Especially when I see my daughter stand her ground in an argument where she is right and she politely, but firmly won’t give in to the superior fire power of an adult or teacher. Whenever that happens I always think: my mom is still here. She hasn’t really gone away. My mom who went to Radcliffe back when their were still quotas for Jews.  My mom who went to MIT business school when that was still unheard of for a woman and then had the audacity to start her own business. My mom who lives on in the polite, fearless strength of of my beautiful 8 year old daughter.

Cheers to my mom.

it sane or wise to archive an email located in one of the sane folders (i.e. SaneBulk) once it has been read? Or is it wiser to just leave it there? If I want to zero in my InBox, shouldn't I do the same with my @SaneFolders when I have time to do so? I would like to understand the SaneBox philosophy and perspectives in processing email effectively


Thanks for asking.

You can and should archive, delete, or file any mail you find in a Sane folder once you are done with it.  

Remember, the goal is to have an inbox of zero, and removing the email once you are done with it will help you get there

Archiving, deleting, and filing into non-Sane folders doesn’t train us.  Here is a document about all the ways to train SaneBox:

Best Wishes, Stuart

Storage failures in hosting facilities seem to be a bit common these days. There is some speculation (no evidence to suggest it, mind you) that this could be related to clandestine intelligence-gathering operations (offlining for forensic imaging); do you have any comments or concerns about that possibility?

I think it’s more likely that the companies with the failing services are anonymous,  short term profit based public companies so they are cheaping out about the wrong things.  They save money this quarter but cause huge problems a year later.

The hardware we purchased to replace their “commercial” shared service is more redundant in every way, will provide superior throughput, and will be in my control.

I think we are on the verge of an era of smaller privately held companies that actually care about their service and their customers. Tell your friends about SaneBox

Some details on SaneBox’s downtime on Wednesday

In the old days, I would hold a software release for 7 days.  That 7 day rule was unbreakable. No additional non-bug fix changes would be allowed and much of the company time would be spent identifying and fixing bugs and getting the release ready.

In the world of Ruby on Rails with tests written first and code second, and the power of git to be able to pick and choose changes for release we are able to lower that release time to hours.

It is likely that most customers of SaneBox don’t even realize how often we are releasing new software.  Someone making a bug report might realize it when their fix gets pushed thru our development cycle in a matter of hours.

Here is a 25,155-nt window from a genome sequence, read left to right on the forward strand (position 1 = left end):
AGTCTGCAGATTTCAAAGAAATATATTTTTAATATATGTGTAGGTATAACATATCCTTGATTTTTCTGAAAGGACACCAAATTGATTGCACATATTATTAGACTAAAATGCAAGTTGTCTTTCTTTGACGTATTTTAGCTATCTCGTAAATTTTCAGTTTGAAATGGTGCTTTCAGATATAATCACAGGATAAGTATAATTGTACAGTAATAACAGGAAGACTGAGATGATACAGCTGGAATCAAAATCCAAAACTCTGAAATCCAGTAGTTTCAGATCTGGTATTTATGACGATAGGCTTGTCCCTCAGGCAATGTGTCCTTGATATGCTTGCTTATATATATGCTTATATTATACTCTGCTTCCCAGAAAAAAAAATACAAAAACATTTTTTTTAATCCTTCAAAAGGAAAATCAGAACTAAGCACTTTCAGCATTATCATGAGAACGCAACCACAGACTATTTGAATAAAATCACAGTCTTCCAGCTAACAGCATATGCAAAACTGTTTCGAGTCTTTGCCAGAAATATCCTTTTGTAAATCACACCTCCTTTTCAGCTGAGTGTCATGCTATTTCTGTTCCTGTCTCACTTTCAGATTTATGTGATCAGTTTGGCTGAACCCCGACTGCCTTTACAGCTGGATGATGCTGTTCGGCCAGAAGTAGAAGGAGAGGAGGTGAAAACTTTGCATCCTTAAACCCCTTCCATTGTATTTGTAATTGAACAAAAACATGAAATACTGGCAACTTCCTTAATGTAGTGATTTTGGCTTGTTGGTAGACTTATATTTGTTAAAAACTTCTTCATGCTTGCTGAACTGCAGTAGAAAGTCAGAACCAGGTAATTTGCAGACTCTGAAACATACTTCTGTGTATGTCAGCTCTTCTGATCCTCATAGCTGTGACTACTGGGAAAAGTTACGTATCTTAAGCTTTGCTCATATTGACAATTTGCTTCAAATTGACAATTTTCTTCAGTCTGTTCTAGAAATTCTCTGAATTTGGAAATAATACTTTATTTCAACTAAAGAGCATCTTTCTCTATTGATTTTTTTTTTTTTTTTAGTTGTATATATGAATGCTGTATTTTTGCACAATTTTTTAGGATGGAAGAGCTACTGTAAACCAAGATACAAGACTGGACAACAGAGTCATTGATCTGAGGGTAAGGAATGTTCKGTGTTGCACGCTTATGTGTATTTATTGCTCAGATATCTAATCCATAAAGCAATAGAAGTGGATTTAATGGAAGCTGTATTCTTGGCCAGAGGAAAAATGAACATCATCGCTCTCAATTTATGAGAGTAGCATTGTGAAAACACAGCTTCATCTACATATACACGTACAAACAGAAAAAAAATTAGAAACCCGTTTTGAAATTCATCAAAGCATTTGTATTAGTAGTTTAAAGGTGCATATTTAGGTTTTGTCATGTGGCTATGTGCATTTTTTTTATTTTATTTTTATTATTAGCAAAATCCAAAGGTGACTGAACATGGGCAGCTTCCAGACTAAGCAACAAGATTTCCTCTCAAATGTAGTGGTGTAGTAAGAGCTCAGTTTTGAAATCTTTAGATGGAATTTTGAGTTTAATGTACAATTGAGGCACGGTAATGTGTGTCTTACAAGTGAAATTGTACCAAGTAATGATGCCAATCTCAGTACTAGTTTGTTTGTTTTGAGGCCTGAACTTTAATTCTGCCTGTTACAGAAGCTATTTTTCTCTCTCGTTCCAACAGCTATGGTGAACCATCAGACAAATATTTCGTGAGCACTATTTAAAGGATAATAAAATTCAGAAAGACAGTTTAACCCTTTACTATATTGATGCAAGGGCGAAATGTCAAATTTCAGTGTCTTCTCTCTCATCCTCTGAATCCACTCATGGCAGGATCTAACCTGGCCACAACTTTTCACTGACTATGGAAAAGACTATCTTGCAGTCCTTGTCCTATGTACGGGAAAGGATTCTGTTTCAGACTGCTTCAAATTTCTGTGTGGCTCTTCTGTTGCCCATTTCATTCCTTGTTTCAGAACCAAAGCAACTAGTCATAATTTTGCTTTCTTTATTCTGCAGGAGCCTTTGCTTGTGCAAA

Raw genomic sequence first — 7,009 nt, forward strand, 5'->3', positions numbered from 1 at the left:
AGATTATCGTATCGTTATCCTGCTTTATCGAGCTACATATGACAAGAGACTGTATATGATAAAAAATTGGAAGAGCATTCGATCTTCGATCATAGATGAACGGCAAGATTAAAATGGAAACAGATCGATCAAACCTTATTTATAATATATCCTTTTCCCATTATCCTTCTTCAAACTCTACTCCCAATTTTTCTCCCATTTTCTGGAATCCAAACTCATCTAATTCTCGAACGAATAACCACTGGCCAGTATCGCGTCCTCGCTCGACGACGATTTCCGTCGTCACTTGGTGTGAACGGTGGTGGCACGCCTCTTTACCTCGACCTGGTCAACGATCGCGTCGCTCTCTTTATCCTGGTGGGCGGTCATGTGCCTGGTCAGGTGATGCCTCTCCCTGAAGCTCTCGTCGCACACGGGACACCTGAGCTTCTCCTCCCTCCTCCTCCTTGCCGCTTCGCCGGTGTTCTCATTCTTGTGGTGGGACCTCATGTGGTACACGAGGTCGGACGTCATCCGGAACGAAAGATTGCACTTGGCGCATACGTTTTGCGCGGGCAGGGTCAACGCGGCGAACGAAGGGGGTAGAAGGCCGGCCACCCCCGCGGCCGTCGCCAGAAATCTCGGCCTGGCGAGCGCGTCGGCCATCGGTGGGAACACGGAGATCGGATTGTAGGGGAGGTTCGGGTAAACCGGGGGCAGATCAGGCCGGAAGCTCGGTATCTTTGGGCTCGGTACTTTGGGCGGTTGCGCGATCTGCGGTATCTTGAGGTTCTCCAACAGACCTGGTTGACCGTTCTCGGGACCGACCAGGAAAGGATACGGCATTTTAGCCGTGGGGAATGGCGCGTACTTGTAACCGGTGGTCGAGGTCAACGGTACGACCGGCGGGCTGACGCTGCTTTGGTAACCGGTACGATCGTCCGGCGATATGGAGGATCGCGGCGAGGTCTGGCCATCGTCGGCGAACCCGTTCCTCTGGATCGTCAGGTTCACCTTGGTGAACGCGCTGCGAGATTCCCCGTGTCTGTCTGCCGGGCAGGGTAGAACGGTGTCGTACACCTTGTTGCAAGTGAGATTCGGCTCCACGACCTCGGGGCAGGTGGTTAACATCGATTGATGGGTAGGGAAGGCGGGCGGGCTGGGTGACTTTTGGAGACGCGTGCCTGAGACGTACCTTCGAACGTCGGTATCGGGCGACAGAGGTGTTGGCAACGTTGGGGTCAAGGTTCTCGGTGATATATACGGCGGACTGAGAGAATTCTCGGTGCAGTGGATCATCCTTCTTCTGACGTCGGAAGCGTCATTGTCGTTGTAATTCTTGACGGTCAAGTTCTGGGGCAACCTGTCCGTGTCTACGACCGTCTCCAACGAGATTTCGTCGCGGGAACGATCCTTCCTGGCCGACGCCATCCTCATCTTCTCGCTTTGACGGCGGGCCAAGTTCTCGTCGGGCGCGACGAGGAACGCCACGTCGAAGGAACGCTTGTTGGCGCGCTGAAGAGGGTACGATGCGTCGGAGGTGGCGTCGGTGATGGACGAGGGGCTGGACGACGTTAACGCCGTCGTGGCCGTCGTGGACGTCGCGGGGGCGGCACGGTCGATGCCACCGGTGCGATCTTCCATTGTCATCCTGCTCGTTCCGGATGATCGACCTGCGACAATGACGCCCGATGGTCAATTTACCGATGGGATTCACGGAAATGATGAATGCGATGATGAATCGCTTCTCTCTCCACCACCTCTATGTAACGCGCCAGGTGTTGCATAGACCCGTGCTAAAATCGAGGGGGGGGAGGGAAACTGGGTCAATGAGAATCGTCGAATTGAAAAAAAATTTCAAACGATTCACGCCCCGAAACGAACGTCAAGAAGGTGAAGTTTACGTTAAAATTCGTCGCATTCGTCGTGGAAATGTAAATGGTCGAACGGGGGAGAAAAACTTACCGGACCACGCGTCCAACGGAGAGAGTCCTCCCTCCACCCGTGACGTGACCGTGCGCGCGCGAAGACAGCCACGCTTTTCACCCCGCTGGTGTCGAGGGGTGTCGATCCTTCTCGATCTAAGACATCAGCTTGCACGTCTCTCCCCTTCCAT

Usually the release causes a 20 second down time of the website and up to 10 minutes of down time for filtering for some accounts as our system is restarted.

On Wednesday August 21 at 8:45AM ET, we were making one of those releases.  This change included adding Rails 3.2 asset pipeline capability to our website.  It had been developed on a branch over a period of weeks and tested and code reviewed as we do with any other change.  

But, little did we know that this line of code deep in the Ruby gem that gets executed during deploy:assets:precompile: 


was about to cause us endless problems.  It deletes everything in the Rails cache directory.  No, it doesn’t just delete things related to the pipelining or related to assets, it deletes all your cache files.  Sigh…

OK.  Big deal you think.  Shouldn’t cache files be temporary and easily replaced?  Yes. But they are there to allow the system to avoid doing expensive operations all the time.

For instance, it is necessary for SaneBox to keep a temporary cache of the meta information on the emails we are tracking.  This cache gets created when you sign up.  New items get added to it as new email arrives in the Inbox.  And this cache gets refreshed periodically.  If it should disappear or become invalid for some reason, our processors simply go back to email server and recreate it.

But it is one thing to recreate the cache for one account or one machine or even a couple of machines than it is to recreate all the cache for everyone.  By a factor of 100.

We always have spare bandwidth and cycles and RAM but not to allow a spike of 100.  And no database on earth can withstand a spike of x100.

So here’s what happened on Wednesday:

1. Our 8:45AM release wiped out the cache on every machine

2. We shortly noted an odd usage uptick off the database but no errors. Specifically no exceptions.  The system was running just fine.  Except it suddenly was running “a little” hotter than usual with a queue of queries we don’t normally see on startup.